Cisco Talos recently became aware of a leaked playbook that has been attributed to the ransomware-as-a-service (RaaS) group Conti. Talos has a team of dedicated, native-level speakers that translated these documents in their entirety into English. We also translated a Cobalt Strike manual that the authors referenced while creating their playbook.
These documents, written mostly in Cyrillic, were allegedly released by an affiliate upset with Conti. We believe that this translation is an extremely important contribution to the community, as machine-translated efforts have missed some interesting insights and led to some garbled passages.
Notably, the LockBit operator we interviewed warned us that something like this would take place. They stated that in a ransomware cartel, "Someone will sell them out from the inside," which is allegedly what took place in this case. The LockBit operator also told us that ransomware actors use various channels on the messaging app Telegram to stay on top of the latest exploits and attack trends. A look into a list of Telegram channels deemed interesting by the playbook authors shows numerous channels that were potentially leveraged for this exact use.
Talos' main takeaway from this playbook is that operators of all skill levels are involved with Conti. Some adversaries who are very new to the malware scene could follow this playbook to compromise a major, enterprise network with relatively little experience. At the end of this post, we've attached a full English translation of the documents.
While translating, our linguists discovered many grammatical mistakes, potentially indicating the writing process was rushed. But based on the language used, the authors likely possess at least a high school education. It is unclear whether the document was originally written entirely in Russian or they machine translated some English-language documents and included them in the playbook. The document contains some peculiar word choices that could be caused by auto-translation, or just poor writing. The playbook contains transliterated abbreviations, words and phrases, though this could be because there are no equivalents in Russian or the authors were unaware or preferred not to use them. However, even if it included machine translations, the playbook was likely later reviewed and edited to sound natural for a Russian-speaking audience. Regardless, it is clear that the authors pulled information from a variety of open-source materials in compiling the document. There are French passages present in various documents, as well, but only as examples of Cobalt Strike output, likely indicating that they were created during or copied from an attack targeting French companies.
Insights into the adversary
References to team leads, chats and conferences indicate that the group is at least somewhat well-organized. They also display a familiarity with corporate network environments, such as where prized assets are located and how to access them. This is particularly true for U.S. and European networks, which they note have enhanced documentation that provides for easier targeting. Of note, the only "geographical" mention by the adversaries was the mention of U.S./EU active directory (AD) structures. Their instructions, which are meticulous and easy to follow, also demonstrate that they are efficient and methodical.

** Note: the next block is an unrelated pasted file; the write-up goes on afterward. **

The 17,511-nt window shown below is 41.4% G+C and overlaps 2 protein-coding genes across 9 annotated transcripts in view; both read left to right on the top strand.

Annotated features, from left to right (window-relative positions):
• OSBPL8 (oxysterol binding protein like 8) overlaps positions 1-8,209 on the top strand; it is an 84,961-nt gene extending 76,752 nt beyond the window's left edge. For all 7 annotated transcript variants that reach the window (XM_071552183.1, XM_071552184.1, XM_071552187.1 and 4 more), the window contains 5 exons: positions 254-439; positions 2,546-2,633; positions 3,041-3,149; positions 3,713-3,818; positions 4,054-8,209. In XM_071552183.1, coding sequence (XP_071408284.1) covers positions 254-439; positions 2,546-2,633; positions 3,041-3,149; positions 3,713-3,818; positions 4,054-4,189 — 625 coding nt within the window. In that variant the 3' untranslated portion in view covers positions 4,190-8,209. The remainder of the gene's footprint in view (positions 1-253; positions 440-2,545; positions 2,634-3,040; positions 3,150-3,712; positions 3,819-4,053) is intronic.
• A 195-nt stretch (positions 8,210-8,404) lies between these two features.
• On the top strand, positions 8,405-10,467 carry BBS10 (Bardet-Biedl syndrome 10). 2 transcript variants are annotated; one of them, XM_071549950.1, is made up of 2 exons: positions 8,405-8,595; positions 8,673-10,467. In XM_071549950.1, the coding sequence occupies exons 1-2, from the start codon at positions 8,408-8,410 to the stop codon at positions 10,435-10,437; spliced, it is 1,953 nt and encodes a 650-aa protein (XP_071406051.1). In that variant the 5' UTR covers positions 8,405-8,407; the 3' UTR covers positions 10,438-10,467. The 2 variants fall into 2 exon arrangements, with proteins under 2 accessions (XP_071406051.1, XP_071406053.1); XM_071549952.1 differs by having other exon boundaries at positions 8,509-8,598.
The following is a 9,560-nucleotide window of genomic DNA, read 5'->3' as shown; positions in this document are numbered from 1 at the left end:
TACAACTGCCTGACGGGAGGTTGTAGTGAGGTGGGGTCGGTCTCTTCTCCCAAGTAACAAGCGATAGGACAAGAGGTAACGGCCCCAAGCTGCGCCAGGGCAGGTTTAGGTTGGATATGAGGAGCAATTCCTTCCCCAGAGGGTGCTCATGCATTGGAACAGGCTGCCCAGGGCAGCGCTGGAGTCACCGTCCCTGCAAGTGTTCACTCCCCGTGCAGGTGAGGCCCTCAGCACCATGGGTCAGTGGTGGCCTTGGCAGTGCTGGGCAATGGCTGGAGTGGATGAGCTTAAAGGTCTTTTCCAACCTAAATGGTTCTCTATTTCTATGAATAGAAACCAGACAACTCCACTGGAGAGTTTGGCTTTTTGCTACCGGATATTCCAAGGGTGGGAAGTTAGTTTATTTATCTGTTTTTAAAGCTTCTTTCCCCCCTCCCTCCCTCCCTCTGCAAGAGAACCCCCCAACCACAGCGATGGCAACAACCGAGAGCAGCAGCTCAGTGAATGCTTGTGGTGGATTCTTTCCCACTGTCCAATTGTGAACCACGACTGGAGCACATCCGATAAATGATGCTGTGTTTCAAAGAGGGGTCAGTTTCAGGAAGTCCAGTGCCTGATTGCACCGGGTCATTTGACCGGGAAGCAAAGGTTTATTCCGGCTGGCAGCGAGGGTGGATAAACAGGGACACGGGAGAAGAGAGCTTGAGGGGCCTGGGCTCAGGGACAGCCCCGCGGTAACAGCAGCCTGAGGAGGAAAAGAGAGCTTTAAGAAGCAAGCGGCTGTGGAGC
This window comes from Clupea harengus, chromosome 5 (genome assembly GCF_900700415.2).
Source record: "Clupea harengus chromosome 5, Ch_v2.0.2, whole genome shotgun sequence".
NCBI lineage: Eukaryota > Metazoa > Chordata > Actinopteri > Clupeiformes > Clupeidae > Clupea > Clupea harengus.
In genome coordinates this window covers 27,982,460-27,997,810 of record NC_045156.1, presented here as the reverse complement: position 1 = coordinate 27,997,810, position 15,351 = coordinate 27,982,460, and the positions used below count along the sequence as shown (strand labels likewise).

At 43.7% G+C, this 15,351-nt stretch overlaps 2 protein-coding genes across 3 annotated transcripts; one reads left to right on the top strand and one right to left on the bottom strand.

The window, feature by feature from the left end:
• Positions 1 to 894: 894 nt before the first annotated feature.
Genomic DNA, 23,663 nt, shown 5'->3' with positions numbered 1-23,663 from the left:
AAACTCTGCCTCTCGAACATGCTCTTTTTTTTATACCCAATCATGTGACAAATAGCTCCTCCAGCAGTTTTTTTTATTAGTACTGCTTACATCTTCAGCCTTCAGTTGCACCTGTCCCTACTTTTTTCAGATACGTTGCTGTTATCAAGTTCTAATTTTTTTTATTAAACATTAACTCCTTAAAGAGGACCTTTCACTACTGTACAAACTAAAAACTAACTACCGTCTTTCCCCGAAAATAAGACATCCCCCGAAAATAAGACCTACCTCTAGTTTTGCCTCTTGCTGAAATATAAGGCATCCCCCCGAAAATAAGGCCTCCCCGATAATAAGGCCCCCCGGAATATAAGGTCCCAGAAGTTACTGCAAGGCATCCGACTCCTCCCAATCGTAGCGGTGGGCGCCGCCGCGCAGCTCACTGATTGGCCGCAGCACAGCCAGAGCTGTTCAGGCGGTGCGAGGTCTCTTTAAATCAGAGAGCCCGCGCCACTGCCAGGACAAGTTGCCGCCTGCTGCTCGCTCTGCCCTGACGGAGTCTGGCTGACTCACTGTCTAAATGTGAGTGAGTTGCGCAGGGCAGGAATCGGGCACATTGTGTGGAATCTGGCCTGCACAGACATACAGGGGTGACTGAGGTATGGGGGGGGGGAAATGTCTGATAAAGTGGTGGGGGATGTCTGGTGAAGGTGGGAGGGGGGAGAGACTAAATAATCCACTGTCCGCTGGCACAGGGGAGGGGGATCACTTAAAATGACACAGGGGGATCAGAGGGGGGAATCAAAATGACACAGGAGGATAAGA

Through the leaker's posts, we learned that the alleged salary for a Conti pentester was around $1,500 USD. Several dark web posts noted that this was relatively low and others said it is more profitable to be legitimately employed than to work with Conti, based on their low payments as a whole.
|Actors discuss low payments for Conti.|
Insights into the leaker
From information derived from the dark web, we learned the alleged identity of the leaker is "m1Geelka." This is apparently a young individual who was a lower-level member of Conti.
m1Geelka claims that they are not a pentester but are interested in IT.
Based on information from their Telegram account, they appear to be based in Ukraine. M1Geelka claimed they were not paid by Conti for their services, prompting them to release this information to exact revenge on Conti.
|Post containing the initial leaked documents.|
Later, they claimed they leaked the documents to better understand Conti and not for revenge, and they only leaked elements that could be detectable by anti-virus (AV) software, not more private elements, since the leaker respects the work of their coders.
|m1Geelka clarifies their reasons for leaking the documents.|
Barrier to entry
One of the biggest takeaways during the translation was the overall thoroughness and detail of these playbooks. The level of detail provided could allow even amateur adversaries to carry out destructive ransomware attacks, a much lower barrier to entry than other forms of attacks. This lower barrier to entry also may have led to the leak by a disgruntled member who was viewed as less technical (aka "a script kiddie") and less important.
Hunting for admin access
The adversaries list several ways to hunt for administrator access once on the victim network. They use commands such as Net to list users and tools like AdFind to enumerate users with access to Active Directory, and even OSINT, including the use of social media sites like LinkedIn to identify roles and users with privileged access. They note that this hunting process is particularly easy in U.S. and EU networks because of how they are structured and how roles and responsibilities are commonly detailed in comments.